Opening the 10-show Alive at Five season on Thursday before a huge crowd, Dennis DeYoung promised to play all of the songs he wrote and sang with Styx, the Chicago arena-rock band he led from the early 1960s (under other names then) through the 1990s, when his cohorts fired him. He came close enough to thrill the classic-rock audience with classic-rock songs cranked out with classic-rock bombast.
Generic was good. The appeal of the songs was still there, exciting fans of all ages, and the soaring tenor voice was still there, nailing the high notes with little strain.
Trimmed in black under a silver Brillo ’do that dozens of PBS fund drives have made ubiquitous, DeYoung basked in the vast fanfare of “Grand Illusion” to start. Back-loaded with a pompous coda of keyboard cheese, it announced his intention not to back down from the gooey grandeur of the hit-record originals. Next, “Lady” drew instant applause, doing what most songs did through DeYoung’s 90-minute show. It grew from a quiet, sparsely arranged launching pad to carry DeYoung’s voice into the melody, then rocketed for the cheap seats — actually, all seats were free — with a muscular weave of two guitars and two keyboards while bass and drums slammed and two female singers (one DeYoung’s wife of 38 years, Suzanne) sweetened the lyrics.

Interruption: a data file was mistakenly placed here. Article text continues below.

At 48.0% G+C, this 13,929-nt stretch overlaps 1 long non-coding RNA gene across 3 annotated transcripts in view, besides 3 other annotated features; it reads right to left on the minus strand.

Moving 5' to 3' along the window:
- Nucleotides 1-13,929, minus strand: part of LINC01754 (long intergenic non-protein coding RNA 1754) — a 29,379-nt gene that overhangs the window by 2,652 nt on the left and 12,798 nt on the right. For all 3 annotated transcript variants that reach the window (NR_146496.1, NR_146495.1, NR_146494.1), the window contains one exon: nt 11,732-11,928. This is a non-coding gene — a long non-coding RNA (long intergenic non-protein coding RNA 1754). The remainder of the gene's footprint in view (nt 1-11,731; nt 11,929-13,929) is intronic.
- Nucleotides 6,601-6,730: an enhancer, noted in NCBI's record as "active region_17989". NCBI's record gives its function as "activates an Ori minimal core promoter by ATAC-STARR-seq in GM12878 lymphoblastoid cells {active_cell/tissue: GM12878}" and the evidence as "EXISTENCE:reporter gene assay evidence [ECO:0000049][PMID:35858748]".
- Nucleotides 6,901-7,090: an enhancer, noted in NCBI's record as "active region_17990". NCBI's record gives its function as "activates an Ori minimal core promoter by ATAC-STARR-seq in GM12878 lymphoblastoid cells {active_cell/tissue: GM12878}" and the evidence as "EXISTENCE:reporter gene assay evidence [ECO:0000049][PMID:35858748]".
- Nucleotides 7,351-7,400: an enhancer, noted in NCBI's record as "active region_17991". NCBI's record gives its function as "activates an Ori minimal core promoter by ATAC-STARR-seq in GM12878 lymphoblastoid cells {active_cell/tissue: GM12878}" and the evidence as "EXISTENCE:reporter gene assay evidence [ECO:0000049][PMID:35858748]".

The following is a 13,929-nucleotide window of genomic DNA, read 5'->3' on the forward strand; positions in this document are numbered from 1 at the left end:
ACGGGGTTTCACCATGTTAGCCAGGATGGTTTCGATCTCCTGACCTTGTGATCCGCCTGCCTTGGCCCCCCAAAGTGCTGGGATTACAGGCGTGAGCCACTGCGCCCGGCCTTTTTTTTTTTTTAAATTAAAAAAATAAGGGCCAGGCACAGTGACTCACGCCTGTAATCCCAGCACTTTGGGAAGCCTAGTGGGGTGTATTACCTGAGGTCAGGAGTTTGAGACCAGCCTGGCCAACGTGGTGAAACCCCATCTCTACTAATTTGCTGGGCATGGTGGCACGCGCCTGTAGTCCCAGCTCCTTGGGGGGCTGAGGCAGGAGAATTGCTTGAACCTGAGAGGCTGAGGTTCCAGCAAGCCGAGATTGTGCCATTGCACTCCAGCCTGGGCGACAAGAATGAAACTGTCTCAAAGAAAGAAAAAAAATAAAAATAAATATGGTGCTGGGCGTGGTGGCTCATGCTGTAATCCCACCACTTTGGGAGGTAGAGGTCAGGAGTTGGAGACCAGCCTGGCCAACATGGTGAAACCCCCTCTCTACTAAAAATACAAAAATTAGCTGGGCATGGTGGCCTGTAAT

DeYoung slowed things occasionally: “Desert Moon” was the first ballad, four songs in, and the tender “Babe” was (still) the best later on. But most songs cruised at mid-tempo as DeYoung paid close attention to the clarity of the words and his band played everything with the glib assurance of the old pros they clearly were. “Show Me the Way” stood out for its crystalline a cappella majesty, and two songs later, “Mr. Roboto” revved the band and crowd into a full-on rock ’n’ roll rush, DeYoung brandishing (but not donning) a metal mask to campy effect while the crowd roared the chorus even before he urged them to.
He introduced “100 Years from Now” by proudly announcing that at 61, it had just brought him a No. 1 hit in the province of Quebec; earlier, he wouldn’t have needed any such caveats. The string of huge hits that led to the mock-encore climax (they didn’t bother to leave and return) of “Come Sail Away” was beautifully paced and performed, offering all the uplift any oldies show could.
The Great Barrington roots-rock trio Melodrome made many Albany friends by serving up new but classic-rock-sounding high-impact songs, built on a sturdy blues-rock frame and beefed up with funk, Brit-pop and southern rock accessories. Their hourlong opener passed quickly, with good energy and spirit infusing their fairly generic songs, most from their “The Sidewalk Ends” album. Solid, confident and committed to their 1970s roots, they generated the most force with the bitter “I Want You Gone” kiss-off, stretched with a well-focused wah-wah guitar solo, and the Zeppelin crunch of “Sex Gas and Fuel” — punched out as if eager to alter the fact that two of those are clearly in short supply these days.
Reach Michael Hochanadel at [email protected]
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Categories: Life and Arts